Tuesday, August 07, 2007

Post-Op Update and The MDA

I had my post-op appointment with my RE yesterday. It went well. The polyp tested benign so that was good. In fact, it tested as not a polyp at all but as endometrial lining tissue. I asked if that meant it was part of the endometriosis because I am clueless. Turns out that it tested as part of the lining of the uterus. Oh well. It was big and bulbous and looked like a polyp to my doctor and now my uterus is all clean and free of outsiders and interlopers.

We discussed what’s next. When I get my next period, I am to call the clinic and set up an office visit to get some Clomid. I am going to try a couple of cycles on Clomid and see what transpires. While that is happening, I need to be working my butt off. Literally. I need to lose weight because I am back to a BMI that is embarrassing and this clinic will not allow me to use injectables while carrying this particular weight and BMI. We’re still not sure we want to use injectables but we would like to have options if the Clomid doesn’t work. My RE did say that should using Clomid or injectables result in 3 or more follicles, they would cancel the cycle right away and advise us to not proceed on our own, romantically speaking. She said twins, in her opinion, would be a respectable result in her opinion but beyond that, multiples are not a desired result.
Miss Zoot is raising money for her local MDA. Please go to her site and help her meet her goal. She was nominated by someone to raise money for this worthy cause and is not very familiar with the Muscular Dystrophy Association. She asked me to write something that details who they are and why they are so important to me and my husband. Here is my attempt.

When we had been married 6 months, my husband was diagnosed with FSH Muscular Dystrophy. He had had it his whole life but it had most likely manifested at puberty. There are over 40 different kinds of Muscular Dystrophy and they affect all kinds of people. Thankfully, the kind my husband has is not life threatening though it has affected his quality of life. When Bob was diagnosed, we knew nothing about Muscular Dystrophy other than it was the disease that had the Labor Day Telethon behind it. At his diagnosis, we were directed to The Muscular Dystrophy Association. I am so glad we were. (Before I proceed any further, please let me say that Muscular Dystrophy is NOT the same thing as Multiple Sclerosis. Bob is FOREVER being told that so-and-so has MS or so-and-so gave money to MS. MD and MS is NOT the same thing.)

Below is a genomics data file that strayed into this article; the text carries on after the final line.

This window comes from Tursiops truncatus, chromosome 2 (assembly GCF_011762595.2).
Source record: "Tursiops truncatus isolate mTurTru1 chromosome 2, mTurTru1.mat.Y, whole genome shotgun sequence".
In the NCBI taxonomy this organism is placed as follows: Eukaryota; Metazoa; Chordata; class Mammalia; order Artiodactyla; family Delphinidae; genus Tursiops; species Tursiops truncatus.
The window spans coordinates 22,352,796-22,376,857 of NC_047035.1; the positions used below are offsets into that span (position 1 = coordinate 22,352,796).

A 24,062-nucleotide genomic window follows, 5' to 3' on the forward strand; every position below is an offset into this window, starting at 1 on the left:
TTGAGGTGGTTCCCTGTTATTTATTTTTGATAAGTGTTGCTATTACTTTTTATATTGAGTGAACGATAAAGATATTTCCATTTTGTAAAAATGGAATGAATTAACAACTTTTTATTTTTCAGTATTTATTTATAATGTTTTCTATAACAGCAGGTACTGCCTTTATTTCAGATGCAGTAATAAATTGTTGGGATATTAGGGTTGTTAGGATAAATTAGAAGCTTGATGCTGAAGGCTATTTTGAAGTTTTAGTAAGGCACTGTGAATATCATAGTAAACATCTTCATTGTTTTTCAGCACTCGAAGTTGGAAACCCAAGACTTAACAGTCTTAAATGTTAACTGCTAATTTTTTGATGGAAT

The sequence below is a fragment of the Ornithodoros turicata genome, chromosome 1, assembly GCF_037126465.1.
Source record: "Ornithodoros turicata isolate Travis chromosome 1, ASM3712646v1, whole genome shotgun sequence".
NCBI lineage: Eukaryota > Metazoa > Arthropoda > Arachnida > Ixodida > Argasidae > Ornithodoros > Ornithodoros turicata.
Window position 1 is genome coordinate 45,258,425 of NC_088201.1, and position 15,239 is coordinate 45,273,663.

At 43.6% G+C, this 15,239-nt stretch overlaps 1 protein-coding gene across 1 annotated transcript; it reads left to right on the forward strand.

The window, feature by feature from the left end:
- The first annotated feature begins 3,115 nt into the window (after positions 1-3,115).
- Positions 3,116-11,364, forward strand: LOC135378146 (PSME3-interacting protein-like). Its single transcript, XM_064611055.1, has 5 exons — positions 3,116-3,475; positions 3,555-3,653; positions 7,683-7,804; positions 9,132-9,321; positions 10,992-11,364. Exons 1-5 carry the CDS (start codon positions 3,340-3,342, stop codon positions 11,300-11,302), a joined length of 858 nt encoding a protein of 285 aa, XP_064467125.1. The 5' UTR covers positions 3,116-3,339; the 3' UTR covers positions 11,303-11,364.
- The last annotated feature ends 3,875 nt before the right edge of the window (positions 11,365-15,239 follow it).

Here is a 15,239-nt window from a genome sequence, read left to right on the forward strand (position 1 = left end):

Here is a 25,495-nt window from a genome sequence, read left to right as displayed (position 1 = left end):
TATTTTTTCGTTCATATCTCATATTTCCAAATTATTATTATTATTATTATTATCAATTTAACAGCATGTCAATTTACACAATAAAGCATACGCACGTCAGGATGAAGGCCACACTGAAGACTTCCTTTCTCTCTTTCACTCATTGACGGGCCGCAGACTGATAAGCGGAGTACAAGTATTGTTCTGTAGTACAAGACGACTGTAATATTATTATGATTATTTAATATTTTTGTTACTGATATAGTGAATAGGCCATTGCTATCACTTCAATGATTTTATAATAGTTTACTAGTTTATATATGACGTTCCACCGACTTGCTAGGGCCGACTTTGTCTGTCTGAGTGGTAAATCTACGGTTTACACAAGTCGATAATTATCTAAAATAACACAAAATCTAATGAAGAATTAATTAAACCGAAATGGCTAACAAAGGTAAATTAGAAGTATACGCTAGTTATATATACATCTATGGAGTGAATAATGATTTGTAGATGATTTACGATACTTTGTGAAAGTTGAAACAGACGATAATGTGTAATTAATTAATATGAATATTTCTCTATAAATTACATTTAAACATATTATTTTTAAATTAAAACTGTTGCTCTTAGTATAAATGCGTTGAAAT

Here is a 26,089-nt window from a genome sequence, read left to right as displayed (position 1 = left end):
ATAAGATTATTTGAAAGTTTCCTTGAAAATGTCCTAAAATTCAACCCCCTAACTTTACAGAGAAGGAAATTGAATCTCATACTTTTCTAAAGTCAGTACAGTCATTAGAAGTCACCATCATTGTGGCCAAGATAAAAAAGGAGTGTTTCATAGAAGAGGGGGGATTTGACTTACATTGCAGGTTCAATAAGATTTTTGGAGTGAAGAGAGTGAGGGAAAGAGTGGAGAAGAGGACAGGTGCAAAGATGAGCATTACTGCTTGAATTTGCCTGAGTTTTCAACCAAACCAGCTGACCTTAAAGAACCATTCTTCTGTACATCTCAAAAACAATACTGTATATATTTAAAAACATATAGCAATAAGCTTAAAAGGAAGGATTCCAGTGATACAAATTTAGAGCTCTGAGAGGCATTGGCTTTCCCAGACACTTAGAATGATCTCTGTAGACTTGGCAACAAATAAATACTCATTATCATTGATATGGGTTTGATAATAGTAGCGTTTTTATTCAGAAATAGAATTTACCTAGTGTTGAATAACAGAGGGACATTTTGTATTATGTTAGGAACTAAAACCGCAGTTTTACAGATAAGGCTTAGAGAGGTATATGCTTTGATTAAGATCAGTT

Anyway, once we hooked up with the MDA, we didn’t feel so alone. What MDA did for us was immeasurable. They put Bob in touch with the local clinic. He goes in once a year to see a specialist in regards to his particular form of MD. They also loaned him an electric wheelchair until my insurance benefits kicked in and we could get a new one. Then they helped cover the cost of the co-pay. They also cover maintenance and battery costs of the wheelchair every year. These are things we could not afford on our own. They host a support group for people suffering from the same type of MD that Bob has. This group meets monthly and has been invaluable in helping us get through the hard stuff. We have also met other people who have other kinds of MD and while our issues may be different, we can all learn from each other.

We have helped MDA raise funds by working at lock-ups, walking, working at the annual telethon, and helping out at Harley rides. We love our local MDA. The people that work there are dedicated, kind, loving, and helpful. They know us by face and name and always greet us with smiles and exclamation of our last name when we walk in. We love the MDA and all they stand for. The hardest thing about working with the MDA and getting to know people with MD is watching the progression of the disease in the people we have come to love. It is especially hard to watch the kids go from running, to using a walker, to using a wheelchair, and finally not seeing them at all because they’ve passed away. That is why we work so hard to raise funds for MD. We are not as concerned about Bob and his form of MD because it’s non-lethal. We do care about all the kids we know with Duchene’s MD and all the others we know with ALS and we want to fund research that will find the cure for these horrible diseases.

Thanks Zoot! Good Luck!

1 comment:

Krystle said...

Wow, very interesting! Why can't some of these diseases or physical problems, vanish?